The court is divided into two equal halves with a net that is 0.914 meters high from the ground. A net is tied parallel to width of the court. There is a metal cable that holds the net tightly with two net posts on either ends of length. These posts are not movable hence; the courts for doubles and singles are different.

The lines drawn on wider ends of the court are called baselines and the ones on sides are called sidelines. There will be one baseline on each end and there are two sidelines parallel to each other. These are 1.37 meters apart. The first of these lines is called singles sideline and the parallel one is called doubles sideline.

Dimensions of Tennis Lawn

Two lines are drawn parallel to net from singles sideline at 6.40 meters from net on each side. These lines are called service lines. In addition, the area between service line and net is divided into two equal halves with a line perpendicular to net and service line. It is called centre line. All the lines around court should be between 2.5 and 5 centimeters except the base line that is nearly 10 centimeters wide. The lines should have contrasting color.

Tennis - Equipment

Racket, tennis ball, shoes, and a dress code are mandatory equipment for the sport. Apart from player needs, the tennis court needs a net to separate playing area of each player. Know about these equipment in detail below.

Racket

Racket

Rackets can be made of many alloys or wood. There are no restrictions on the size or materials used in making a racket. It has an oval head and a gradually widening throat that connects the narrow handle with the head of the racket.

The head of the racket is tightly woven with strings which are made of various materials like nylon, gut or synthetic gut. The handles are covered with leather or nylon for a better grip.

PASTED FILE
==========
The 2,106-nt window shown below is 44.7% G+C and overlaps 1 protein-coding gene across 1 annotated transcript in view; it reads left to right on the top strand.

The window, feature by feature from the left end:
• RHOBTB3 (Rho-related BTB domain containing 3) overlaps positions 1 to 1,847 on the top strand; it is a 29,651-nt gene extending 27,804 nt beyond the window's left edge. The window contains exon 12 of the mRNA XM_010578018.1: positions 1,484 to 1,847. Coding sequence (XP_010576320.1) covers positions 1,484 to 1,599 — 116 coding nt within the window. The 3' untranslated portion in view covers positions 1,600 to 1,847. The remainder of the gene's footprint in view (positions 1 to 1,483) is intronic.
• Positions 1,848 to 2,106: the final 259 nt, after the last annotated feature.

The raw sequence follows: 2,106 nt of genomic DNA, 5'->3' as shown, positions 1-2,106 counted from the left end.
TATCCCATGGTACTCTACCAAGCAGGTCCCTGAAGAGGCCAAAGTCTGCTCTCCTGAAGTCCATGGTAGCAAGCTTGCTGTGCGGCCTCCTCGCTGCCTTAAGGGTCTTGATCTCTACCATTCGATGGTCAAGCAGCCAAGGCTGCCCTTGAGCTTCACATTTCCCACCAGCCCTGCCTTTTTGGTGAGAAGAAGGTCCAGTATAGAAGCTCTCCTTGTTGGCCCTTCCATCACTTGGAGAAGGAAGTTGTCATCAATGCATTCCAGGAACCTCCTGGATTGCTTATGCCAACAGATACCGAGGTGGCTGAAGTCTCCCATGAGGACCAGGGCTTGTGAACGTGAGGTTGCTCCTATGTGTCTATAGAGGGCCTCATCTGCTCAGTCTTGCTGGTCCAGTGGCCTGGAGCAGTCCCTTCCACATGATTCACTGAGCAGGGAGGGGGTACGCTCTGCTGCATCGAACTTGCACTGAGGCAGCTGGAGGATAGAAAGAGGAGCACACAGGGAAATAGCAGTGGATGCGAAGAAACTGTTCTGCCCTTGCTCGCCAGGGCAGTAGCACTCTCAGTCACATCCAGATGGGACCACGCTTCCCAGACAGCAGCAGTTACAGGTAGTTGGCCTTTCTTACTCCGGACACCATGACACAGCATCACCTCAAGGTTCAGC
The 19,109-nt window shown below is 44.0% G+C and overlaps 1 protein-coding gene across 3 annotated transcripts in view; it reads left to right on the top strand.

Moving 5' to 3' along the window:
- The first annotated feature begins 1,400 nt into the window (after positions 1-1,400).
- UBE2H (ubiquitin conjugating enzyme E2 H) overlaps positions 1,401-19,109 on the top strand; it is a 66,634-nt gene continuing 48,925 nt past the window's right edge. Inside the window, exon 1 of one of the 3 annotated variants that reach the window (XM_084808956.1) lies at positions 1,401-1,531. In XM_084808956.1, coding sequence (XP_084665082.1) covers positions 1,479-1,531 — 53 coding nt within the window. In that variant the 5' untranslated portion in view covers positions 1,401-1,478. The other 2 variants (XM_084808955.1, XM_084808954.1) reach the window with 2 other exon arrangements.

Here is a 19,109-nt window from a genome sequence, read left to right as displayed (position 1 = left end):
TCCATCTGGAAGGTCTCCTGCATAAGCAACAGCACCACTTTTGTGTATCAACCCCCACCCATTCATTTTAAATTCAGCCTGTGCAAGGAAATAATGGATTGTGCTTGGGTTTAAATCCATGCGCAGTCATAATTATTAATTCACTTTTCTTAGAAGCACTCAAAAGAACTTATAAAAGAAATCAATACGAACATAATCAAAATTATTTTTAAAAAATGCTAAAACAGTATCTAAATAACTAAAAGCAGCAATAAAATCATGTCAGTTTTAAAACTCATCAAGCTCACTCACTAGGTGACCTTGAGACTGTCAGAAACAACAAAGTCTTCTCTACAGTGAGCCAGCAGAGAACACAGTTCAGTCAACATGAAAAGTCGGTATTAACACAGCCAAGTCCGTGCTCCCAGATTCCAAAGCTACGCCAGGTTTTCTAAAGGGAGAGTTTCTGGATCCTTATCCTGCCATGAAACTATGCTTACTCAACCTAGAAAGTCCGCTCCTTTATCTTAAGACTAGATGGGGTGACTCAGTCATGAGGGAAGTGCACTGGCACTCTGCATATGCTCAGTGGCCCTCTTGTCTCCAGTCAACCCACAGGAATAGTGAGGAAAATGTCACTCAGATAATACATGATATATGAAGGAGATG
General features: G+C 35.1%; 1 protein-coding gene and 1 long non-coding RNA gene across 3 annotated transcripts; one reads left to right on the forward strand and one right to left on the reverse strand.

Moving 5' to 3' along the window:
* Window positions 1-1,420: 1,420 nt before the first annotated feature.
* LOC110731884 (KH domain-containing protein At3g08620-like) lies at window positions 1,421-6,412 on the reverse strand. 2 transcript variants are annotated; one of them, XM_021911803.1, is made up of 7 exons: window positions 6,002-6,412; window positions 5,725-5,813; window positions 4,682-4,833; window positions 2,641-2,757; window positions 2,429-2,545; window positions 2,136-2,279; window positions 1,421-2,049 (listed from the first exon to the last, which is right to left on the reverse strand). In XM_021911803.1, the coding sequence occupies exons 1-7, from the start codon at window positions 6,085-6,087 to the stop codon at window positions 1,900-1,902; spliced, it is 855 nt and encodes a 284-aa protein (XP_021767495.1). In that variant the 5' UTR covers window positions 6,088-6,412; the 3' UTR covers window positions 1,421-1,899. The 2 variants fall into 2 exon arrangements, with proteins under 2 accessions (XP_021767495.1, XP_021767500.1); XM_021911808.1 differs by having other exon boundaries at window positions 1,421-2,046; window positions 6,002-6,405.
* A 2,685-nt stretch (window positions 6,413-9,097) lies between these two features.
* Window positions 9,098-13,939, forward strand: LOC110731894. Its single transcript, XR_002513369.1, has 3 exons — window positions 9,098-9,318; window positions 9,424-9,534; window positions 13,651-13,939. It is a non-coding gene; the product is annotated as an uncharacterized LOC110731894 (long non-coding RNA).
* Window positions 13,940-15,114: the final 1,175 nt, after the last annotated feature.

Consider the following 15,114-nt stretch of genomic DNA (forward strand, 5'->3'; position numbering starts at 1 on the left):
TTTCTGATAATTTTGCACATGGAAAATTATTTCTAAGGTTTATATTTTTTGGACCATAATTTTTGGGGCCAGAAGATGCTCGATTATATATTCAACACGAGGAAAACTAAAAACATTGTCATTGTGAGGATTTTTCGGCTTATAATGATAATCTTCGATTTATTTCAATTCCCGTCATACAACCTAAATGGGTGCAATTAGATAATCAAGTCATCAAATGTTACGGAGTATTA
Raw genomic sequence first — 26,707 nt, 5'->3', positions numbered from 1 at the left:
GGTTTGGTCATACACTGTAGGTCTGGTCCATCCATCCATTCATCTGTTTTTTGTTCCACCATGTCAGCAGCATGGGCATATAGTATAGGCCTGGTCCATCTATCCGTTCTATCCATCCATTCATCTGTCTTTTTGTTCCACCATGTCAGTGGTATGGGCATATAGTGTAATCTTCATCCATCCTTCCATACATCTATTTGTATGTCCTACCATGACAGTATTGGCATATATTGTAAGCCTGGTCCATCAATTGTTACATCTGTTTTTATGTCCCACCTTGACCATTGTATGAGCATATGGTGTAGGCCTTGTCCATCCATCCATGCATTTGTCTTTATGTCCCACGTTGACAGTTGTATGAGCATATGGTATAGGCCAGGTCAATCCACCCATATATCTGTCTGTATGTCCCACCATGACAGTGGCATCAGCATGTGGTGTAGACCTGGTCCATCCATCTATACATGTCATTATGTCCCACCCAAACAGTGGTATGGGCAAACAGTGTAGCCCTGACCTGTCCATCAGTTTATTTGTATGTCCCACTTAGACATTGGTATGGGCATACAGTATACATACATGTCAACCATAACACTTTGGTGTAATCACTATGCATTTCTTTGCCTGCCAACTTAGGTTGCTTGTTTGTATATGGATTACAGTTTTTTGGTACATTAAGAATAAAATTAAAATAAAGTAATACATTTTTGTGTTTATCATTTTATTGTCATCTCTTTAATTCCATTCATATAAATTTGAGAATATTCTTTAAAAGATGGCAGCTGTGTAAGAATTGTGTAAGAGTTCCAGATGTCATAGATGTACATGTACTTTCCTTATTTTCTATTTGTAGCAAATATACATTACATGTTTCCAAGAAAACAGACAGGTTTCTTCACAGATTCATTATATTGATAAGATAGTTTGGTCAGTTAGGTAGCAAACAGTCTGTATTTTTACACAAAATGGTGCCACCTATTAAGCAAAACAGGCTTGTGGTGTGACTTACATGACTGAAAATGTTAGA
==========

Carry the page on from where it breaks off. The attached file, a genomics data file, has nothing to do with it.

Ball

Ball

As per ITF rules, Tennis balls are yellow colored spherical balls, with a diameter between 2.5 and 2.625 inches. They weigh between 2 and 21/16 oz. Pressurized rubber is used to make semi spherical half shells. They are then joined with compressed air between them.

The spherical balls are covered with bright yellow colored felt. Kids aged ten and under play with different colored balls. They move slower, bounce lower. They are also softer and larger and are easy for kids to hit them.

Net

Net

A rectangular net is used to separate the two sides of a Tennis court. The net should cover the space between the two net posts. The net is woven in such a way that it does not allow the Tennis ball to pass through. It is usually tied in about 3 feet above the ground at the centre.

Wrist bands

Wrist bands are worn around wrists to prevent sweat from wetting the players’ palm or the racket. A wet grip might not be strong.

Head band

Headbands are used to absorb sweat. They also tie player’s hair away from their face. Any tight cap made of absorbent material can also be used instead of a head band.

Tennis shoes

Tennis shoes

Just running shoes don’t provide enough lateral support to players. Tennis shoes are designed to give players better stability and prevent them from sliding while moving sideways. Shoes shouldn’t damage the court when players move briskly across the court.

Dress

Men wear T-Shirts or shirts made of materials like polyester that does not absorb sweat and keeps the player cool. They wear shorts that do not cover their knees.

Dress

Though women are advised to wear just any comfortable dress, of late many Tennis champions try to make a style statement with their carefully designed clothes. Many players prefer wearing a tank top or a T-shirt on a short skirt.

Tennis - Popular Terms

In this chapter, we will discuss about all the popular terms used while playing Tennis. Understanding the service line, base line, side lines, and centre line are very important and all these were discussed in earlier chapters. The following terms are used during the play.